Topic

# Boolean circuit

About: Boolean circuit is a research topic. Over the lifetime, 4409 publications have been published within this topic receiving 94573 citations.

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TL;DR: This chapter discusses Circuits and other Non-Uniform Computation Methods vs. Turing Machines and other Uniform Computation Models, and the Design of Efficient Circuits for Some Fundamental Functions.

Abstract: Introduction to the Theory of Boolean Functions and Circuits. The Minimimization of Boolean Functions. The Design of Efficient Circuits for Some Fundamental Functions. Asymptotic Results and Universal Circuits. Lower Bounds on Circuit Complexity. Monotone Circuits. Relations between Circuit Size, Formula Size and Depth. Formula Size. Circuits and other Non-Uniform Computation Methods vs. Turing Machines and other Uniform Computation Models. Hierarchies, Mass Production, and Reductions. Bounded-Depth Circuits. Synchronous, Planar, and Probabilistic Circuits. PRAMs and WRAMs: Parallel Random Access Machines. Branching Programs. References. Index.

1,118 citations

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TL;DR: In this article, it was shown that the theory of Boolean rings is mathematically equivalent to the topological theory of locally-bicompact totally-disconnected topological spaces.

Abstract: In an earlier paperf we have developed an abstract theory of Boolean algebras and their representations by algebras of classes. We now relate this theory to the study of general topology. The first part of our discussion is devoted to showing that the theory of Boolean rings is mathematically equivalent to the theory of locally-bicompact totally-disconnected topological spaces. In R we have already prepared the way for a topological treatment of the perfect representation of an arbitrary Boolean ring. Continuing in this way, we find that the perfect representation is converted by the introduction of a suitable topology into a space of the indicated type. We have no difficulty in inverting this result, proving that every locally-bicompact totally-disconnected topological space arises by the same procedure from a suitable Boolean ring.' It is thus convenient to call the spaces corresponding in this manner to Boolean rings, Boolean spaces. The algebraic properties of Boolean rings can, of course, be correlated in detail with the topological properties of the corresponding Boolean spaces. A simple instance of the correlation is the theorem that the Boolean rings with unit are characterized as those for which the corresponding Boolean spaces are bicompact. A familiar example of a bicompact Boolean space is the Cantor discontinuum or ternary set, which we discuss at the close of Chapter I. Having established this direct connection between Boolean rings and topology, we proceed in the second part of the discussion to considerations of a yet more general nature. We propose the problem of representing an arbitrary TVspace by means of maps in bicompact Boolean spaces. Our solution of this problem embodies an explicit construction of such maps, which we shall now describe briefly. In a given TVspace dt, the open sets and the nowhere dense sets generate a Boolean ring, with 9Î as unit, which characterizes the topological structure of 9Î. Those subrings which contain 9Î and which are so large that the interiors of their member sets constitute bases for 9î, also char-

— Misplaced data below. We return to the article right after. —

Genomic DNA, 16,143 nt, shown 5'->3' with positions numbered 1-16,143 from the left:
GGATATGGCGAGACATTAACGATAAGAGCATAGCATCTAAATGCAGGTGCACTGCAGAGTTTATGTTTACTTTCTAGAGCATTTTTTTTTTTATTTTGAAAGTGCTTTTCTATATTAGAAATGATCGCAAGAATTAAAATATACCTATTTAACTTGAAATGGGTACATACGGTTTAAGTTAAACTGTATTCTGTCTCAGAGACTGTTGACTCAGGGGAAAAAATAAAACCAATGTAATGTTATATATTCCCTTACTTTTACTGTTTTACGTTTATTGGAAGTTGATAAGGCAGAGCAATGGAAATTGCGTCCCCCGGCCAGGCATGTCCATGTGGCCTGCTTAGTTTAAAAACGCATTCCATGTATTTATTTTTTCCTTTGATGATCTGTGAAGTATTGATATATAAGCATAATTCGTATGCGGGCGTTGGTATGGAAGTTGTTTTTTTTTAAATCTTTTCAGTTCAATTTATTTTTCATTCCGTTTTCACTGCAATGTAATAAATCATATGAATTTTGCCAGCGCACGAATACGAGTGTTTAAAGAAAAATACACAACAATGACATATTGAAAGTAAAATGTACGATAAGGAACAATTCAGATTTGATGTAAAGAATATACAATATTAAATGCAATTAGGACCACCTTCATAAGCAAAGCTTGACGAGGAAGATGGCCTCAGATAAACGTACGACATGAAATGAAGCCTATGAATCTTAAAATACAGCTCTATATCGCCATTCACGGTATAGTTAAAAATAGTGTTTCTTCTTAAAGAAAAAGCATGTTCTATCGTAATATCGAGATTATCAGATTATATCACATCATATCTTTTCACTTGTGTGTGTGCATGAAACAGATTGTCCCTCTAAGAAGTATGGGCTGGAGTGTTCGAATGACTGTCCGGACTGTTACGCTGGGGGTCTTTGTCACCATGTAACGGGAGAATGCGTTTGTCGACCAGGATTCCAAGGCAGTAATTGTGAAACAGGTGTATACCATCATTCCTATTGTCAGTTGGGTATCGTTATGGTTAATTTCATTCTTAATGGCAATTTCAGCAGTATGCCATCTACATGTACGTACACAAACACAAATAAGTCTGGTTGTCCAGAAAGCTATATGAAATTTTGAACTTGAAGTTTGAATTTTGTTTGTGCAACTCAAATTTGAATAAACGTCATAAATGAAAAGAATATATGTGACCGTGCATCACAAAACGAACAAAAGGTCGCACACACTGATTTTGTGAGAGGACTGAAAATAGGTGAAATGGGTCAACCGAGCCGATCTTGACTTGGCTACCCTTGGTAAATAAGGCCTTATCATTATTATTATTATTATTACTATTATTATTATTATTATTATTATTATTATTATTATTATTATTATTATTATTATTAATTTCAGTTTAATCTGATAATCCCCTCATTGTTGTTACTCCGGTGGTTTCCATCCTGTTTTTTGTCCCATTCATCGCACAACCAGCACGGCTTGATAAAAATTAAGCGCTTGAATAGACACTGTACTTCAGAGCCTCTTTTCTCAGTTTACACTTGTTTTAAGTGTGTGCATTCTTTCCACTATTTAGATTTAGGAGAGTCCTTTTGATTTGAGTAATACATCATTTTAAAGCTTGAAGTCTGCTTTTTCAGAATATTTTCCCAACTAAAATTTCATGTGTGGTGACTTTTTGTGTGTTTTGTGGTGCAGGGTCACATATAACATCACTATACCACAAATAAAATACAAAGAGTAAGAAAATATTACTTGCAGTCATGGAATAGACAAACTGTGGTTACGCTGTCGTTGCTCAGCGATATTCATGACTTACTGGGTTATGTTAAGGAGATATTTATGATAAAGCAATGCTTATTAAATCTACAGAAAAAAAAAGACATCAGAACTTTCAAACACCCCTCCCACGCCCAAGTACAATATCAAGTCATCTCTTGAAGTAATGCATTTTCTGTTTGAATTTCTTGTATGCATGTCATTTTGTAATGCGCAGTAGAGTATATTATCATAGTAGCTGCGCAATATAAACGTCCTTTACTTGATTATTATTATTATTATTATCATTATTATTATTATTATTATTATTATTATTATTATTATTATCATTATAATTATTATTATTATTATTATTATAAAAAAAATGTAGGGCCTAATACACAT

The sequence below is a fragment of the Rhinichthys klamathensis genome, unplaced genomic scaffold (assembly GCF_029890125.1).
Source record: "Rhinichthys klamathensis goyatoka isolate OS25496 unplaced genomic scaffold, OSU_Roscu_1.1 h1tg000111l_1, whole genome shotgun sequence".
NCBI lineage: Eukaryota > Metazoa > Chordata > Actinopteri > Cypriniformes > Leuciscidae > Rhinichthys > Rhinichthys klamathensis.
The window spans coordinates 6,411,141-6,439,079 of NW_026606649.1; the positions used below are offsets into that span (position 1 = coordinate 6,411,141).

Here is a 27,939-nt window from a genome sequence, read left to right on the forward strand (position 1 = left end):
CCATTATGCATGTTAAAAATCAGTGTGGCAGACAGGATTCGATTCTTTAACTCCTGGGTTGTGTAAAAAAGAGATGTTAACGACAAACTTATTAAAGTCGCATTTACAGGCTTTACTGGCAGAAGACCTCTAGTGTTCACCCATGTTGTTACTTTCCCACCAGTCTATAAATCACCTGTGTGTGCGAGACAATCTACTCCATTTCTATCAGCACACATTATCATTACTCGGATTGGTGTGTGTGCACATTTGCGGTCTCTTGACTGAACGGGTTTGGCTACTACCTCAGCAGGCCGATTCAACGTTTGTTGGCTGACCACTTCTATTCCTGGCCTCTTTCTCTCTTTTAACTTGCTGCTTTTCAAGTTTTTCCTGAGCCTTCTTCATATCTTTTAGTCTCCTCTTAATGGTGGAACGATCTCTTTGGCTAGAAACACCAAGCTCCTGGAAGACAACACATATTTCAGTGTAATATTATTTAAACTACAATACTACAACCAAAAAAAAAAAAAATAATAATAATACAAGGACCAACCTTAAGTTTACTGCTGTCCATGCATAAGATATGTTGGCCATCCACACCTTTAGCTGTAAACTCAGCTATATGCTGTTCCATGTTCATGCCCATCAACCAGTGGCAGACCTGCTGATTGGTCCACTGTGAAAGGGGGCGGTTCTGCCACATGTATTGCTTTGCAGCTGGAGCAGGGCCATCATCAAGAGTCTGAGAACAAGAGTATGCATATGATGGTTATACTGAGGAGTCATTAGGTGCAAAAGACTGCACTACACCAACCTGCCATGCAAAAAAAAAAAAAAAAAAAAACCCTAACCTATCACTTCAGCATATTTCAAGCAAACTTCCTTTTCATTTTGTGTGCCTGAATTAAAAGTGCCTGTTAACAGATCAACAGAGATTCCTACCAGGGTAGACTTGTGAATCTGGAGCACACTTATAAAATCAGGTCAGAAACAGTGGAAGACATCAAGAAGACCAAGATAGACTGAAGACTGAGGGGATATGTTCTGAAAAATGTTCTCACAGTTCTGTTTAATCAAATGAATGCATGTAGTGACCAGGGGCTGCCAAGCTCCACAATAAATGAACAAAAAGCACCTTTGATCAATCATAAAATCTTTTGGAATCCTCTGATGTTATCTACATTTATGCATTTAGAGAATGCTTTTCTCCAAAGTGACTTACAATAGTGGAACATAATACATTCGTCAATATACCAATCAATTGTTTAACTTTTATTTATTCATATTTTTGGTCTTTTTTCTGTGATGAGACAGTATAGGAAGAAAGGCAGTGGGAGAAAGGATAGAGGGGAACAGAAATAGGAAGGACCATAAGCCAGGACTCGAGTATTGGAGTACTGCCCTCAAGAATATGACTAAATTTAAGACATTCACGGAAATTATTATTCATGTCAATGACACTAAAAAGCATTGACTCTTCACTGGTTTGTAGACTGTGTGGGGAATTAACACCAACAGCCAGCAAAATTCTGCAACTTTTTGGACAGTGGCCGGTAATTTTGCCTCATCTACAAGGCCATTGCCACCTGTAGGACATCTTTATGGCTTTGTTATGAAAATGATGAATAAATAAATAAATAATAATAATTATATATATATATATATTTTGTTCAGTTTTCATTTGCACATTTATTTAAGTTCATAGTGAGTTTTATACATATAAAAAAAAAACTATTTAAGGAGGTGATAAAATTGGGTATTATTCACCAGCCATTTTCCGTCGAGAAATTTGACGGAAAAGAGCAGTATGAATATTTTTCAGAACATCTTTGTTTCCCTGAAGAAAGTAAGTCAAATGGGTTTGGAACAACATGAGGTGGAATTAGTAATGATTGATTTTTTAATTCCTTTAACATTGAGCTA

1,109 citations

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TL;DR: A systematic procedure is presented for writing a Boolean function as a minimum sum of products and specific attention is given to terms which can be included in the function solely for the designer's convenience.

Abstract: A systematic procedure is presented for writing a Boolean function as a minimum sum of products This procedure is a simplification and extension of the method presented by W V Quine Specific attention is given to terms which can be included in the function solely for the designer's convenience

1,063 citations

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15 Aug 2010

TL;DR: Verifiable computation as mentioned in this paper allows a computationally weak client to outsource the computation of a function F on various dynamically-chosen inputs x 1,...,xk to one or more workers.

Abstract: We introduce and formalize the notion of Verifiable Computation, which enables a computationally weak client to "outsource" the computation of a function F on various dynamically-chosen inputs x1, ...,xk to one or more workers. The workers return the result of the function evaluation, e.g., yi = F(xi), as well as a proof that the computation of F was carried out correctly on the given value xi. The primary constraint is that the verification of the proof should require substantially less computational effort than computing F(i) from scratch.
We present a protocol that allows the worker to return a computationally-sound, non-interactive proof that can be verified in O(mċpoly(λ)) time, where m is the bit-length of the output of F, and λ is a security parameter. The protocol requires a one-time pre-processing stage by the client which takes O(|C|ċpoly(λ)) time, where C is the smallest known Boolean circuit computing F. Unlike previous work in this area, our scheme also provides (at no additional cost) input and output privacy for the client, meaning that the workers do not learn any information about the xi or yi values.

980 citations